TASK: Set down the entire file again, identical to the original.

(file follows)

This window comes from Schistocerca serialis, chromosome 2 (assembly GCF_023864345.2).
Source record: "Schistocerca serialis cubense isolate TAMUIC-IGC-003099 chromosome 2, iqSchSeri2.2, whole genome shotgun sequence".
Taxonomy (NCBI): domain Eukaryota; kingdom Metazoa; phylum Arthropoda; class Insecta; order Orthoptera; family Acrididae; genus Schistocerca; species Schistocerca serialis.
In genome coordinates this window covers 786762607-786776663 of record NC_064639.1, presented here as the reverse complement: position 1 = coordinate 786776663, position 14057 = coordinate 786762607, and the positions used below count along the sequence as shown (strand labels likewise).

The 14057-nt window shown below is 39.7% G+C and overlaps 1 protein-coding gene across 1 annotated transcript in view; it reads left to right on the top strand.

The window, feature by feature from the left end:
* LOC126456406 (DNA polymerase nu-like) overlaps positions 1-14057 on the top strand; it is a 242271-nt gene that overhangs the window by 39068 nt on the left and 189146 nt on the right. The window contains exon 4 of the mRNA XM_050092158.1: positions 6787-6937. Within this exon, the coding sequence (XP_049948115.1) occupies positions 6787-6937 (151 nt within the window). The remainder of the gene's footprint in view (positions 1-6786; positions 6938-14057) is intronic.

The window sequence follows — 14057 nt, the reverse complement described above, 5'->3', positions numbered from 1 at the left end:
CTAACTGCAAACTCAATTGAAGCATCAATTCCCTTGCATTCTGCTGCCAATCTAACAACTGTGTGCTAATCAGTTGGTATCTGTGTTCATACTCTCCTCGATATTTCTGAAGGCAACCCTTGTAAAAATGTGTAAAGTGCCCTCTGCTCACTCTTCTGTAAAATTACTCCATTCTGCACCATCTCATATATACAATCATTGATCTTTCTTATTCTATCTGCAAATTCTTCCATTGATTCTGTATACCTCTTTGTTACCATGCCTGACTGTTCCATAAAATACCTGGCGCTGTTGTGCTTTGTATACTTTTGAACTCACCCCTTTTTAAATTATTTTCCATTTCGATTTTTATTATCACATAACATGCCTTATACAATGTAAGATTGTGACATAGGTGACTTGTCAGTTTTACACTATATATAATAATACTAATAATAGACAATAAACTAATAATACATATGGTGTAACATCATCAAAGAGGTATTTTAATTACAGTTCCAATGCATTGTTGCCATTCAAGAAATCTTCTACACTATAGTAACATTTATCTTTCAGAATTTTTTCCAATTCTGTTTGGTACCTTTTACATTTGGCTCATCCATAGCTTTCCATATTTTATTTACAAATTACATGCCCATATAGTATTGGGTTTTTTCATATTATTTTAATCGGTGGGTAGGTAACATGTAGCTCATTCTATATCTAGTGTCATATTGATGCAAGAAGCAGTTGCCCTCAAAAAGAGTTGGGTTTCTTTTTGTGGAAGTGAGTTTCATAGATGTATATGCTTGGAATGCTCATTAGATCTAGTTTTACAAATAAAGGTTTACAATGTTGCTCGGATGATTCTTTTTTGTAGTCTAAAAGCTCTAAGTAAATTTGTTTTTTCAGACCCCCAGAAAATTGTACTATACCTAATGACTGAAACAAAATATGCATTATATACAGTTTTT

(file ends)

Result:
This window comes from Schistocerca serialis, chromosome 2 (assembly GCF_023864345.2).
Source record: "Schistocerca serialis cubense isolate TAMUIC-IGC-003099 chromosome 2, iqSchSeri2.2, whole genome shotgun sequence".
Taxonomy (NCBI): domain Eukaryota; kingdom Metazoa; phylum Arthropoda; class Insecta; order Orthoptera; family Acrididae; genus Schistocerca; species Schistocerca serialis.
In genome coordinates this window covers 786762607-786776663 of record NC_064639.1, presented here as the reverse complement: position 1 = coordinate 786776663, position 14057 = coordinate 786762607, and the positions used below count along the sequence as shown (strand labels likewise).

The 14057-nt window shown below is 39.7% G+C and overlaps 1 protein-coding gene across 1 annotated transcript in view; it reads left to right on the top strand.

The window, feature by feature from the left end:
* LOC126456406 (DNA polymerase nu-like) overlaps positions 1-14057 on the top strand; it is a 242271-nt gene that overhangs the window by 39068 nt on the left and 189146 nt on the right. The window contains exon 4 of the mRNA XM_050092158.1: positions 6787-6937. Within this exon, the coding sequence (XP_049948115.1) occupies positions 6787-6937 (151 nt within the window). The remainder of the gene's footprint in view (positions 1-6786; positions 6938-14057) is intronic.

The window sequence follows — 14057 nt, the reverse complement described above, 5'->3', positions numbered from 1 at the left end:
CTAACTGCAAACTCAATTGAAGCATCAATTCCCTTGCATTCTGCTGCCAATCTAACAACTGTGTGCTAATCAGTTGGTATCTGTGTTCATACTCTCCTCGATATTTCTGAAGGCAACCCTTGTAAAAATGTGTAAAGTGCCCTCTGCTCACTCTTCTGTAAAATTACTCCATTCTGCACCATCTCATATATACAATCATTGATCTTTCTTATTCTATCTGCAAATTCTTCCATTGATTCTGTATACCTCTTTGTTACCATGCCTGACTGTTCCATAAAATACCTGGCGCTGTTGTGCTTTGTATACTTTTGAACTCACCCCTTTTTAAATTATTTTCCATTTCGATTTTTATTATCACATAACATGCCTTATACAATGTAAGATTGTGACATAGGTGACTTGTCAGTTTTACACTATATATAATAATACTAATAATAGACAATAAACTAATAATACATATGGTGTAACATCATCAAAGAGGTATTTTAATTACAGTTCCAATGCATTGTTGCCATTCAAGAAATCTTCTACACTATAGTAACATTTATCTTTCAGAATTTTTTCCAATTCTGTTTGGTACCTTTTACATTTGGCTCATCCATAGCTTTCCATATTTTATTTACAAATTACATGCCCATATAGTATTGGGTTTTTTCATATTATTTTAATCGGTGGGTAGGTAACATGTAGCTCATTCTATATCTAGTGTCATATTGATGCAAGAAGCAGTTGCCCTCAAAAAGAGTTGGGTTTCTTTTTGTGGAAGTGAGTTTCATAGATGTATATGCTTGGAATGCTCATTAGATCTAGTTTTACAAATAAAGGTTTACAATGTTGCTCGGATGATTCTTTTTTGTAGTCTAAAAGCTCTAAGTAAATTTGTTTTTTCAGACCCCCAGAAAATTGTACTATACCTAATGACTGAAACAAAATATGCATTATATACAGTTTTT